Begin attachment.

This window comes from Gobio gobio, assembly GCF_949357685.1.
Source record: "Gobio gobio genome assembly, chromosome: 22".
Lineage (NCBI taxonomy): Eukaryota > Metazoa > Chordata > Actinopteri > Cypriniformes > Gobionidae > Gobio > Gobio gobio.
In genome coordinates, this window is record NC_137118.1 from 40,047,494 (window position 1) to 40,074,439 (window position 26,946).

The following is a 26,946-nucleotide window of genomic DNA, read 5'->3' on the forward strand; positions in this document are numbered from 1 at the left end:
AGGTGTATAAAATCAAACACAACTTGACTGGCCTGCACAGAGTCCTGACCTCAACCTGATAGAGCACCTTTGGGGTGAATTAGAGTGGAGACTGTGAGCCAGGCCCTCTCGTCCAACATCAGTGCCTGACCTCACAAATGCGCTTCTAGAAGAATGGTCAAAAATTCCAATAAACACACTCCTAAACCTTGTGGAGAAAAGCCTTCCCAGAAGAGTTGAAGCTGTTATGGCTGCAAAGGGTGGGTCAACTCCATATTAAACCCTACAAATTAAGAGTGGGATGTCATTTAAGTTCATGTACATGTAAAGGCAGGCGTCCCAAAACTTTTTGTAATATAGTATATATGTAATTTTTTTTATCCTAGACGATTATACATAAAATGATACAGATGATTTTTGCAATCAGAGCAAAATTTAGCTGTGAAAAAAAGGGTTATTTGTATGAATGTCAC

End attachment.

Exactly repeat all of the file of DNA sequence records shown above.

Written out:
This window comes from Gobio gobio, assembly GCF_949357685.1.
Source record: "Gobio gobio genome assembly, chromosome: 22".
Lineage (NCBI taxonomy): Eukaryota > Metazoa > Chordata > Actinopteri > Cypriniformes > Gobionidae > Gobio > Gobio gobio.
In genome coordinates, this window is record NC_137118.1 from 40,047,494 (window position 1) to 40,074,439 (window position 26,946).

The following is a 26,946-nucleotide window of genomic DNA, read 5'->3' on the forward strand; positions in this document are numbered from 1 at the left end:
AGGTGTATAAAATCAAACACAACTTGACTGGCCTGCACAGAGTCCTGACCTCAACCTGATAGAGCACCTTTGGGGTGAATTAGAGTGGAGACTGTGAGCCAGGCCCTCTCGTCCAACATCAGTGCCTGACCTCACAAATGCGCTTCTAGAAGAATGGTCAAAAATTCCAATAAACACACTCCTAAACCTTGTGGAGAAAAGCCTTCCCAGAAGAGTTGAAGCTGTTATGGCTGCAAAGGGTGGGTCAACTCCATATTAAACCCTACAAATTAAGAGTGGGATGTCATTTAAGTTCATGTACATGTAAAGGCAGGCGTCCCAAAACTTTTTGTAATATAGTATATATGTAATTTTTTTTATCCTAGACGATTATACATAAAATGATACAGATGATTTTTGCAATCAGAGCAAAATTTAGCTGTGAAAAAAAGGGTTATTTGTATGAATGTCAC